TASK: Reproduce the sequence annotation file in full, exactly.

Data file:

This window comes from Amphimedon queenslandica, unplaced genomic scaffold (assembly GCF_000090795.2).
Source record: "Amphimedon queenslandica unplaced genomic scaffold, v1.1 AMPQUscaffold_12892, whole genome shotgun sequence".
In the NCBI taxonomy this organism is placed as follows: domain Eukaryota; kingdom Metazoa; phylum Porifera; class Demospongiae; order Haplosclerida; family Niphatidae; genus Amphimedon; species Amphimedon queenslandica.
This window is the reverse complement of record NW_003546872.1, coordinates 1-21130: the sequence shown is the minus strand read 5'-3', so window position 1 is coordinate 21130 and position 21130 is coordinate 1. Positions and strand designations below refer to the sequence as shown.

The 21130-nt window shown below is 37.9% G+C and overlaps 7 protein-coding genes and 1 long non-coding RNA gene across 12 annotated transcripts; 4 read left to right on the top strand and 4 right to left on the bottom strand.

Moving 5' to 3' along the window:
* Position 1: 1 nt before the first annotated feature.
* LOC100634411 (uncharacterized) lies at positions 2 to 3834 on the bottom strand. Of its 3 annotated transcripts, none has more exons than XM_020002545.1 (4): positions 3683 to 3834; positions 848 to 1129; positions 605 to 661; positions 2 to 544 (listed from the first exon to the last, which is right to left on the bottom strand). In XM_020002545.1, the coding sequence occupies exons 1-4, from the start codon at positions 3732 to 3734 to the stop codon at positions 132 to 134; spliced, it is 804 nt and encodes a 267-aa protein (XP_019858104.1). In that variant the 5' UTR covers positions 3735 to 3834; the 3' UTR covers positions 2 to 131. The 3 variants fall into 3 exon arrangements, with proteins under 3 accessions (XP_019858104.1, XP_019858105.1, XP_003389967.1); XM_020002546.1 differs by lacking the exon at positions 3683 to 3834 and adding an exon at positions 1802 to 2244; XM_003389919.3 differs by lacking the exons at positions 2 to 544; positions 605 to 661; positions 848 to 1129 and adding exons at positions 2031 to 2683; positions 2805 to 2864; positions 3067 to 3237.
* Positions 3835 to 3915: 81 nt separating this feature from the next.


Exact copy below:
This window comes from Amphimedon queenslandica, unplaced genomic scaffold (assembly GCF_000090795.2).
Source record: "Amphimedon queenslandica unplaced genomic scaffold, v1.1 AMPQUscaffold_12892, whole genome shotgun sequence".
In the NCBI taxonomy this organism is placed as follows: domain Eukaryota; kingdom Metazoa; phylum Porifera; class Demospongiae; order Haplosclerida; family Niphatidae; genus Amphimedon; species Amphimedon queenslandica.
This window is the reverse complement of record NW_003546872.1, coordinates 1-21130: the sequence shown is the minus strand read 5'-3', so window position 1 is coordinate 21130 and position 21130 is coordinate 1. Positions and strand designations below refer to the sequence as shown.

The 21130-nt window shown below is 37.9% G+C and overlaps 7 protein-coding genes and 1 long non-coding RNA gene across 12 annotated transcripts; 4 read left to right on the top strand and 4 right to left on the bottom strand.

Moving 5' to 3' along the window:
* Position 1: 1 nt before the first annotated feature.
* LOC100634411 (uncharacterized) lies at positions 2 to 3834 on the bottom strand. Of its 3 annotated transcripts, none has more exons than XM_020002545.1 (4): positions 3683 to 3834; positions 848 to 1129; positions 605 to 661; positions 2 to 544 (listed from the first exon to the last, which is right to left on the bottom strand). In XM_020002545.1, the coding sequence occupies exons 1-4, from the start codon at positions 3732 to 3734 to the stop codon at positions 132 to 134; spliced, it is 804 nt and encodes a 267-aa protein (XP_019858104.1). In that variant the 5' UTR covers positions 3735 to 3834; the 3' UTR covers positions 2 to 131. The 3 variants fall into 3 exon arrangements, with proteins under 3 accessions (XP_019858104.1, XP_019858105.1, XP_003389967.1); XM_020002546.1 differs by lacking the exon at positions 3683 to 3834 and adding an exon at positions 1802 to 2244; XM_003389919.3 differs by lacking the exons at positions 2 to 544; positions 605 to 661; positions 848 to 1129 and adding exons at positions 2031 to 2683; positions 2805 to 2864; positions 3067 to 3237.
* Positions 3835 to 3915: 81 nt separating this feature from the next.